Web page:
If you’re searching for ghost towns in West Virginia, we’ve got you covered! Below are 12 different ghost towns you can explore across Illinois along with their status and exact GPS coordinates.
We rate ghost towns in West Virginia based on their status. Here’s how our system works:
- Abandoned: Is abandoned with ruins and structures in a decayed state. Great for urban explorers.
- Historic: Preservation efforts have been made and sometimes plaques installed. Great for everyone.
- Barren: Almost nothing remains of the town. Ideal for metal detectorists.
- Commercial: Is commercially owned with amenities, restaurants, and stores. Great for families.
- Semi-Abandoned: Abandoned areas with a small population in the area.
- Privately Owned: Tours might be available but not open to the general public.
Located in south-central West Virginia, Nuttallburg was once a thriving coal mining town.It was named after a coal prospector named John Nuttall, who planned to build a railroad hub near the town to sell coal. The town of Nuttallburg became the second mining town in the area. The C&O railroad was built in 1873, making it the second coal-shipping center in the region. The town thrived from the 1870s until 1958, when the mines closed.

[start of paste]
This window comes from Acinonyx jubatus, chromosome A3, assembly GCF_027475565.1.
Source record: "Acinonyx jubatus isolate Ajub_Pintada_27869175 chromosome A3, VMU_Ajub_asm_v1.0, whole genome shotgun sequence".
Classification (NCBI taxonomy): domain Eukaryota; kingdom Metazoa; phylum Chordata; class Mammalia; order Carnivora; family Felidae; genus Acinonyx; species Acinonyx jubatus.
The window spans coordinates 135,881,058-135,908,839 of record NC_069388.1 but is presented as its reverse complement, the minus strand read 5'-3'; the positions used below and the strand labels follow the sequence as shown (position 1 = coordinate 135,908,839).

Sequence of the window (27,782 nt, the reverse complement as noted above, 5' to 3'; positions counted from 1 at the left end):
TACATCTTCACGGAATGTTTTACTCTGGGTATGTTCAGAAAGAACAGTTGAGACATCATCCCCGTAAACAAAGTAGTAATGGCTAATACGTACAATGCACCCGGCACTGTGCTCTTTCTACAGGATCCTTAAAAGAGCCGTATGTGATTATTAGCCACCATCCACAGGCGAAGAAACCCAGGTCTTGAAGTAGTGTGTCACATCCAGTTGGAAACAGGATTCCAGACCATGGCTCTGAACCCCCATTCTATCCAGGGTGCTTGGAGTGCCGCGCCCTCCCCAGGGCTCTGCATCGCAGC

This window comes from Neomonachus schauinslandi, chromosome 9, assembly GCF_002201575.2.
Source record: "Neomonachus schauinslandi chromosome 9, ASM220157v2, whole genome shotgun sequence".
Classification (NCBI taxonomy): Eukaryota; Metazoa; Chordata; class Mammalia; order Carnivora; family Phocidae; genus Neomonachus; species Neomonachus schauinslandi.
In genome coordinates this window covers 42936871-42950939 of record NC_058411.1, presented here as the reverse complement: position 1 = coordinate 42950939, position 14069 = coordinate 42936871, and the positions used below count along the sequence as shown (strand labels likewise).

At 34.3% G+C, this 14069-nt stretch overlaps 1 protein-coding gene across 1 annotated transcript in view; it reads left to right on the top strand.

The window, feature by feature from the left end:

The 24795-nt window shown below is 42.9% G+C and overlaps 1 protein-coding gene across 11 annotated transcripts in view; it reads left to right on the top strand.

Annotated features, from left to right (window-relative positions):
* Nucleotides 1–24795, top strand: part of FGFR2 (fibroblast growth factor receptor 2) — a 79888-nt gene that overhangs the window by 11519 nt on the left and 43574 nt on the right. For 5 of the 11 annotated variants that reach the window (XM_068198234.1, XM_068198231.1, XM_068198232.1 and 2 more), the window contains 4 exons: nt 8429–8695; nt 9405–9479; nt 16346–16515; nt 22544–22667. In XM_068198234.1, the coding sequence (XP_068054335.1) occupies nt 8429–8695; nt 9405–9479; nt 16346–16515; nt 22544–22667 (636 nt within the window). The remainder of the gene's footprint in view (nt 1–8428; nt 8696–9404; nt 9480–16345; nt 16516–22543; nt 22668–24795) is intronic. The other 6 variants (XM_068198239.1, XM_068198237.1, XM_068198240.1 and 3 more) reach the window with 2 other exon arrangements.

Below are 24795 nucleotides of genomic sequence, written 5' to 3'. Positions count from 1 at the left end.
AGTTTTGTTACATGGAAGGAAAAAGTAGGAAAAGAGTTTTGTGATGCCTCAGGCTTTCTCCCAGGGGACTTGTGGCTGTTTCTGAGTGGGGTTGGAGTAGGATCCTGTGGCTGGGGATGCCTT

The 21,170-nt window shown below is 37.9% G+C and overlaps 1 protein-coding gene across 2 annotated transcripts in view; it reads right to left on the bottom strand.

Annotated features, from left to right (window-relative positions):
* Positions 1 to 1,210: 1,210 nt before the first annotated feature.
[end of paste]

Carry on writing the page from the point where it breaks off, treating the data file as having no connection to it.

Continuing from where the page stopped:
Today, the town is owned by the National Park Service, but hiking is not a bad idea. Visitors can explore abandoned mine buildings and hike through a green river gorge, as well as view looming tipples and railroad tracks.
Of all the ghost towns in West Virginia, this is in my top three. When visiting the roads can get rocky and narrow so make sure you visit during good weather.
Brooklyn is one of many old abandoned mining towns located along the New River. The town was supported by the Finlow mine, which produced coal from 1894 to 1895. Another mine was opened nearby but ran dry around 1904. Before becoming abandoned, the town supported a little under 200 people.
There are tons of old foundations, ruins, and concrete structures scattered across the woods, many covered in a thick layer of moss and foliage. You can easily access this ghost town via the Cunard River Access road located along the Southside Trail. If you’re interested in camping, this is one of the best ghost towns in West Virginia to camp at for the night.
Sewell was another coal town located along the New River. The town helped transform coal mined in the area into coke with the aid of coke ovens. This coke was used in blast furnaces for smelting iron which was in high demand at the time.